This remarkable structure offers a precious glimpse of local history

Steel support beams help maintain the reservoir’s structural integrity
Granite piers connected by rounded arches
Pipes positioned above each columnal pier poured water into the reservoir
Steel reinforcement to ensure tourist safety
Red bricks formed the arches for transfering the loading from the ceiling to the granite piers below
Solemnity and security provided by concrete, bricks and steel
Each granite column is formed by 14 identical blocks
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Bishop Hill Reservoir

The Ex-Sham Shui Po Service Reservoir, nicknamed Bishop Hill Reservoir, is a few blocks from the busy Sham Shui Po district. Located underground, the structure reflects the romantic ancient Roman attitudes to architecture. Following vigorous local rallying, in June 2021, the government’s Antiquities Advisory Board accorded the defunct reservoir a Grade 1 historical building status.

Near the beginning of the twentieth century, the Hong Kong government had to find ways to meet the needs of the city’s booming population. In the decade between 1891 and 1901, Kowloon Peninsula’s residency count drastically doubled, and previous waterworks could not meet the increased demand. Additionally, in 1898, the New Territories transitioned from Imperial Qing to British colonial rule, bringing the matter of meeting the new entrants’ basic needs into the hands of the British government. As such, the British administration began seeking ways to remedy the shortcomings of the local water supplies. At the time, this comprised three wells, several pipes, a water tank, and an underground dam.

Kowloon Waterworks Gravitation Scheme

To help alleviate stress on the contemporary water supply, in 1902, the government launched the Kowloon Waterworks Gravitation Scheme. The plan utilised the territory’s running hills and boulder-studded watercourses as perspective reservoir sites. This resulted in the construction of the Kowloon Reservoir and catchwaters, the Tai Po Road filter beds, Bishop Hill Reservoir, and other connecting water pipes of varying sizes to form a comprehensive water supply network. Constructed in 1904, the development of Bishop Hill Reservoir was entrusted to the British architectural firm Denison, Ram & Gibbs. Previous projects handled by the firm include the Helena May main building, the University of Hong Kong’s Eliot Hall, and the now-demolished Repulse Bay Hotel.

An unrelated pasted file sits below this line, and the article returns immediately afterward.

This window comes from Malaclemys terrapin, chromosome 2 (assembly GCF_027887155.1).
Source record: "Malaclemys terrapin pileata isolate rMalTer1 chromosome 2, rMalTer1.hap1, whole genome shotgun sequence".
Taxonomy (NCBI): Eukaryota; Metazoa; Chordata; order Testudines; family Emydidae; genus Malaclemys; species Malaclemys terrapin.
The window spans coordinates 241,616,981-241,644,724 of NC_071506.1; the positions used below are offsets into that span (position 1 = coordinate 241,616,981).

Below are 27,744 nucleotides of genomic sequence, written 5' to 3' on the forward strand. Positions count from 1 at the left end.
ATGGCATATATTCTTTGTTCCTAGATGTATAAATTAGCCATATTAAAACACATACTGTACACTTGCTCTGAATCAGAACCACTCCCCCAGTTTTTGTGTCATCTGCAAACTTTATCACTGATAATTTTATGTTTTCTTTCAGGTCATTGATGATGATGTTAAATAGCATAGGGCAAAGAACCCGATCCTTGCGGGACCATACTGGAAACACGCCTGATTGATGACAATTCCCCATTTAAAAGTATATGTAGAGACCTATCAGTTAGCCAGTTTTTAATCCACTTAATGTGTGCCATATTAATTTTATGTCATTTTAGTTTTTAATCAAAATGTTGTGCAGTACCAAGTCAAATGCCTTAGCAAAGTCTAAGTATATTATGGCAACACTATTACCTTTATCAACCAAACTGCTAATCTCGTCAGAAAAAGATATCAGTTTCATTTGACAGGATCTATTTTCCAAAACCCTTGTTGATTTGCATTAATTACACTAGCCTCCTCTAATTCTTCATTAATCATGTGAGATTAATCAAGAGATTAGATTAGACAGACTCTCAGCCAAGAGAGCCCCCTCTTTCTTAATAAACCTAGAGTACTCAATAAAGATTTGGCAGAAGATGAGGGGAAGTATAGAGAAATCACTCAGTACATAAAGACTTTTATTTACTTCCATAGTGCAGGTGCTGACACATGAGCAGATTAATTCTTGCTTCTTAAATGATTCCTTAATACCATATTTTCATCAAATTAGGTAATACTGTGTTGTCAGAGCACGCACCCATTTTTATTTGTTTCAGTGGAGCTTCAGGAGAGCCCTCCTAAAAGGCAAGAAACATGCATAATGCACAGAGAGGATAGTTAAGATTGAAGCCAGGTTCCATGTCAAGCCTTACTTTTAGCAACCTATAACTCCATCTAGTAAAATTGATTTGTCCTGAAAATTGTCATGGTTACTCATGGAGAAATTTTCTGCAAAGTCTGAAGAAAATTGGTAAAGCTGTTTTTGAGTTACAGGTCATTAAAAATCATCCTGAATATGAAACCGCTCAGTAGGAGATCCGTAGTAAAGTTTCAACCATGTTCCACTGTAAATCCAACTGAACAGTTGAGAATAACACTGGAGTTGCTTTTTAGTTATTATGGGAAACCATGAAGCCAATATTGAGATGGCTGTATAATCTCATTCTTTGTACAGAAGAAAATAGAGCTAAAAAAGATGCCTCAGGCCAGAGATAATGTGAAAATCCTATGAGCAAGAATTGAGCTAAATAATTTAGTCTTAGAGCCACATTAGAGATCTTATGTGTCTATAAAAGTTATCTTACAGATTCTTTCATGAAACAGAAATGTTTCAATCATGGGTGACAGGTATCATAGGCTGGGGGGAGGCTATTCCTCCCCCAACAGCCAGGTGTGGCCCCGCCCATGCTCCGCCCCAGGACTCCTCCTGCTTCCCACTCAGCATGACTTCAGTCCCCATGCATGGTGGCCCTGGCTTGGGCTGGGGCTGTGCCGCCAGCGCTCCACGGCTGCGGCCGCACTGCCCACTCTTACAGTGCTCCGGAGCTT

The government’s Antiquities Advisory Board accorded the defunct reservoir a Grade 1 historical building status

Green Island Cement

The design elements of Bishop Hill reservoir featured an effective concrete recipe favouring local materials such as cement from the Green Island Cement brand, sand gathered from neighbouring beaches, and hand-crushed igneous rocks found in different locations in Hong Kong. The reservoir’s hybrid concrete-and-brick construction marks the architectural transition that was in progress at the time, as pure brickwork steadily gave way to concrete formations. To help increase the water supply in Kowloon, Bishop Hill Reservoir was built in Bishop Hill (a.k.a. Mission Hill) at Sham Shui Po. With a storage capacity of 9,900 cubic metres, Bishop Hill greatly surpassed other functioning watercourses of the era (the former Yau Ma Tei Reservoir and the since-demolished Hung Hom Service Reservoir had capacities of approximately 740 and 420 cubic metres, respectively). Due to this significantly greater holding power, Bishop Hill efficiently met the freshwater needs of residents in the Kowloon Tong, Sham Shui Po and Tai Hang Tung districts.

Japanese occupation of Hong Kong

Bishop Hill Reservoir faced many hurdles throughout its brief career. In 1938, terrible leakage forced its suspension, a hiatus prolonged by the Japanese occupation of Hong Kong (Lasting from 25 December 1941 to 15 August 1945). By 1951, the reservoir was officially recommissioned. Its earlier leakage problem was resolved by adding a 150-millimetre-thick concrete wall to strengthen the existing perimeter.